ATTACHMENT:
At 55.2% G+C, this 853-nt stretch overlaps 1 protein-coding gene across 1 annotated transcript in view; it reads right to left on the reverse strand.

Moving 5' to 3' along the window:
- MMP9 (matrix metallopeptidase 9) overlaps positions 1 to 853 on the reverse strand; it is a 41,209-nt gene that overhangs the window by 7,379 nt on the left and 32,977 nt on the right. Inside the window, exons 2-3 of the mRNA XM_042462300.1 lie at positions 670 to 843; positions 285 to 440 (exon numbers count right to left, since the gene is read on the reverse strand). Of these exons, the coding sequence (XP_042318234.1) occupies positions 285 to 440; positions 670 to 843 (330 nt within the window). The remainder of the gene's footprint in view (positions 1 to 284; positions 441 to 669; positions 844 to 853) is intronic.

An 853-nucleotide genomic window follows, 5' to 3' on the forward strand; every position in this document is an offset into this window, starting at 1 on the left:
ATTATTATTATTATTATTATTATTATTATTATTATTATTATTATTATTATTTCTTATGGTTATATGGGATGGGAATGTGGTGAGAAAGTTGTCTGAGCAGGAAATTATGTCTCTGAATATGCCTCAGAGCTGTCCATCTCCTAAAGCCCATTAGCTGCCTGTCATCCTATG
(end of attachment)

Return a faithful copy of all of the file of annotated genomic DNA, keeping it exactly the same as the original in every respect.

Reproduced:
At 55.2% G+C, this 853-nt stretch overlaps 1 protein-coding gene across 1 annotated transcript in view; it reads right to left on the reverse strand.

Moving 5' to 3' along the window:
- MMP9 (matrix metallopeptidase 9) overlaps positions 1 to 853 on the reverse strand; it is a 41,209-nt gene that overhangs the window by 7,379 nt on the left and 32,977 nt on the right. Inside the window, exons 2-3 of the mRNA XM_042462300.1 lie at positions 670 to 843; positions 285 to 440 (exon numbers count right to left, since the gene is read on the reverse strand). Of these exons, the coding sequence (XP_042318234.1) occupies positions 285 to 440; positions 670 to 843 (330 nt within the window). The remainder of the gene's footprint in view (positions 1 to 284; positions 441 to 669; positions 844 to 853) is intronic.

An 853-nucleotide genomic window follows, 5' to 3' on the forward strand; every position in this document is an offset into this window, starting at 1 on the left:
ATTATTATTATTATTATTATTATTATTATTATTATTATTATTATTATTATTTCTTATGGTTATATGGGATGGGAATGTGGTGAGAAAGTTGTCTGAGCAGGAAATTATGTCTCTGAATATGCCTCAGAGCTGTCCATCTCCTAAAGCCCATTAGCTGCCTGTCATCCTATG